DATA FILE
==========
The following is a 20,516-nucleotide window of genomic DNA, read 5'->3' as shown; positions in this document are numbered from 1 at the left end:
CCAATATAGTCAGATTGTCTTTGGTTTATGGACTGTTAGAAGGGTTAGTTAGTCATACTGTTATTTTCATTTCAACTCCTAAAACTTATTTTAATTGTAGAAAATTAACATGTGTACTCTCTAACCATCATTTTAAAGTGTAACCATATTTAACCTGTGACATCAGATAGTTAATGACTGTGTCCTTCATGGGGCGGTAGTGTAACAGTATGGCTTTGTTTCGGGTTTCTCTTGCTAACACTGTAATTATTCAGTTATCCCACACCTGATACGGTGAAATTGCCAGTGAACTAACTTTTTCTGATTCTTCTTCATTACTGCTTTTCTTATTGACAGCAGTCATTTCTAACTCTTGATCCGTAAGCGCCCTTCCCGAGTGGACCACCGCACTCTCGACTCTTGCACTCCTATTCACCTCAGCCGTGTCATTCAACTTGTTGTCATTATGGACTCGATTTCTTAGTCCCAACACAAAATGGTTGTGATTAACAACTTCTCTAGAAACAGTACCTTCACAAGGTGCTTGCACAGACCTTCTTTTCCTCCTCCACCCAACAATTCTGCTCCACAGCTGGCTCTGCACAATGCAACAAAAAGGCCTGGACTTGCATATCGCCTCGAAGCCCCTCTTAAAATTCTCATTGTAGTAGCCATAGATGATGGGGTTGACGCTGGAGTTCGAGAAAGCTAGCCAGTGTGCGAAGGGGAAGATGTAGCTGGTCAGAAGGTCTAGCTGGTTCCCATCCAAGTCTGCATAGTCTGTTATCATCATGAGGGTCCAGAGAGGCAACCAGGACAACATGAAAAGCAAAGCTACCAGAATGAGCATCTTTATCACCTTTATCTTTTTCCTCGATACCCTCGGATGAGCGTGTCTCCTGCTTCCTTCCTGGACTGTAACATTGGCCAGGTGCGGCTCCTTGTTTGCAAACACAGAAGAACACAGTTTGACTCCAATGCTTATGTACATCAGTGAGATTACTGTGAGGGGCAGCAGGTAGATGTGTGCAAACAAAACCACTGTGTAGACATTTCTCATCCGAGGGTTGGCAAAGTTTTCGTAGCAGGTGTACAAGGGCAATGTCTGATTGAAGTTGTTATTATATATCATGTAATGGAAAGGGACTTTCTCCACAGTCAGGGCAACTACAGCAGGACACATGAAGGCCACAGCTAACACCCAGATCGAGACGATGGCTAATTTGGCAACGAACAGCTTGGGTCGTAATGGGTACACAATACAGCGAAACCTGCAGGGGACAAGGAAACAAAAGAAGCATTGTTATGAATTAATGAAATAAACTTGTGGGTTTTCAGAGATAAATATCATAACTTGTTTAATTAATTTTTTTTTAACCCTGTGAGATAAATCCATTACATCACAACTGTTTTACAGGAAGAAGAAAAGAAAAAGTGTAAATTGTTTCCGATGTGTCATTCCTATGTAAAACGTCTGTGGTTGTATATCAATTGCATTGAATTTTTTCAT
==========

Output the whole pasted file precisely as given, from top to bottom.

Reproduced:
The following is a 20,516-nucleotide window of genomic DNA, read 5'->3' as shown; positions in this document are numbered from 1 at the left end:
CCAATATAGTCAGATTGTCTTTGGTTTATGGACTGTTAGAAGGGTTAGTTAGTCATACTGTTATTTTCATTTCAACTCCTAAAACTTATTTTAATTGTAGAAAATTAACATGTGTACTCTCTAACCATCATTTTAAAGTGTAACCATATTTAACCTGTGACATCAGATAGTTAATGACTGTGTCCTTCATGGGGCGGTAGTGTAACAGTATGGCTTTGTTTCGGGTTTCTCTTGCTAACACTGTAATTATTCAGTTATCCCACACCTGATACGGTGAAATTGCCAGTGAACTAACTTTTTCTGATTCTTCTTCATTACTGCTTTTCTTATTGACAGCAGTCATTTCTAACTCTTGATCCGTAAGCGCCCTTCCCGAGTGGACCACCGCACTCTCGACTCTTGCACTCCTATTCACCTCAGCCGTGTCATTCAACTTGTTGTCATTATGGACTCGATTTCTTAGTCCCAACACAAAATGGTTGTGATTAACAACTTCTCTAGAAACAGTACCTTCACAAGGTGCTTGCACAGACCTTCTTTTCCTCCTCCACCCAACAATTCTGCTCCACAGCTGGCTCTGCACAATGCAACAAAAAGGCCTGGACTTGCATATCGCCTCGAAGCCCCTCTTAAAATTCTCATTGTAGTAGCCATAGATGATGGGGTTGACGCTGGAGTTCGAGAAAGCTAGCCAGTGTGCGAAGGGGAAGATGTAGCTGGTCAGAAGGTCTAGCTGGTTCCCATCCAAGTCTGCATAGTCTGTTATCATCATGAGGGTCCAGAGAGGCAACCAGGACAACATGAAAAGCAAAGCTACCAGAATGAGCATCTTTATCACCTTTATCTTTTTCCTCGATACCCTCGGATGAGCGTGTCTCCTGCTTCCTTCCTGGACTGTAACATTGGCCAGGTGCGGCTCCTTGTTTGCAAACACAGAAGAACACAGTTTGACTCCAATGCTTATGTACATCAGTGAGATTACTGTGAGGGGCAGCAGGTAGATGTGTGCAAACAAAACCACTGTGTAGACATTTCTCATCCGAGGGTTGGCAAAGTTTTCGTAGCAGGTGTACAAGGGCAATGTCTGATTGAAGTTGTTATTATATATCATGTAATGGAAAGGGACTTTCTCCACAGTCAGGGCAACTACAGCAGGACACATGAAGGCCACAGCTAACACCCAGATCGAGACGATGGCTAATTTGGCAACGAACAGCTTGGGTCGTAATGGGTACACAATACAGCGAAACCTGCAGGGGACAAGGAAACAAAAGAAGCATTGTTATGAATTAATGAAATAAACTTGTGGGTTTTCAGAGATAAATATCATAACTTGTTTAATTAATTTTTTTTTAACCCTGTGAGATAAATCCATTACATCACAACTGTTTTACAGGAAGAAGAAAAGAAAAAGTGTAAATTGTTTCCGATGTGTCATTCCTATGTAAAACGTCTGTGGTTGTATATCAATTGCATTGAATTTTTTCAT